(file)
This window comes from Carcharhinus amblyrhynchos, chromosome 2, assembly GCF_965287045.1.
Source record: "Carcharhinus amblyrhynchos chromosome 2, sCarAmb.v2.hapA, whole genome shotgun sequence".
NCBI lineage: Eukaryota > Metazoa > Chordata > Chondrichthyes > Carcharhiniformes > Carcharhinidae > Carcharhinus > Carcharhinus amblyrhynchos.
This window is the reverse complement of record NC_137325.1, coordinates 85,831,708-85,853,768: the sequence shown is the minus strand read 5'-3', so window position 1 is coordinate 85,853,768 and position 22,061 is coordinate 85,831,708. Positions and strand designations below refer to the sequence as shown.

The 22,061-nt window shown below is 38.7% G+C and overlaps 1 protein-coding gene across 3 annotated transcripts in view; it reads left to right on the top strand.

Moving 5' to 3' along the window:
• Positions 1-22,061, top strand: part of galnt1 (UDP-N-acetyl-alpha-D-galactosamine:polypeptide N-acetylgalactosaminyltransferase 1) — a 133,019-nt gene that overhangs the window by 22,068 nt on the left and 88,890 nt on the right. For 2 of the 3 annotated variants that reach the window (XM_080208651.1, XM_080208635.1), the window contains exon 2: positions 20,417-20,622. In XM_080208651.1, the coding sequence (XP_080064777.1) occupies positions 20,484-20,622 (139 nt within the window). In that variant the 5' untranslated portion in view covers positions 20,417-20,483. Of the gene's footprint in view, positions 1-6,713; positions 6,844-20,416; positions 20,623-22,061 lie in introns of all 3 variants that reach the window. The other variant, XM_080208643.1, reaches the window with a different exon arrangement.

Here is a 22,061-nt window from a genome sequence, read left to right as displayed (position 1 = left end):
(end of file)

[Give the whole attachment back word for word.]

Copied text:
This window comes from Carcharhinus amblyrhynchos, chromosome 2, assembly GCF_965287045.1.
Source record: "Carcharhinus amblyrhynchos chromosome 2, sCarAmb.v2.hapA, whole genome shotgun sequence".
NCBI lineage: Eukaryota > Metazoa > Chordata > Chondrichthyes > Carcharhiniformes > Carcharhinidae > Carcharhinus > Carcharhinus amblyrhynchos.
This window is the reverse complement of record NC_137325.1, coordinates 85,831,708-85,853,768: the sequence shown is the minus strand read 5'-3', so window position 1 is coordinate 85,853,768 and position 22,061 is coordinate 85,831,708. Positions and strand designations below refer to the sequence as shown.

The 22,061-nt window shown below is 38.7% G+C and overlaps 1 protein-coding gene across 3 annotated transcripts in view; it reads left to right on the top strand.

Moving 5' to 3' along the window:
• Positions 1-22,061, top strand: part of galnt1 (UDP-N-acetyl-alpha-D-galactosamine:polypeptide N-acetylgalactosaminyltransferase 1) — a 133,019-nt gene that overhangs the window by 22,068 nt on the left and 88,890 nt on the right. For 2 of the 3 annotated variants that reach the window (XM_080208651.1, XM_080208635.1), the window contains exon 2: positions 20,417-20,622. In XM_080208651.1, the coding sequence (XP_080064777.1) occupies positions 20,484-20,622 (139 nt within the window). In that variant the 5' untranslated portion in view covers positions 20,417-20,483. Of the gene's footprint in view, positions 1-6,713; positions 6,844-20,416; positions 20,623-22,061 lie in introns of all 3 variants that reach the window. The other variant, XM_080208643.1, reaches the window with a different exon arrangement.

Here is a 22,061-nt window from a genome sequence, read left to right as displayed (position 1 = left end):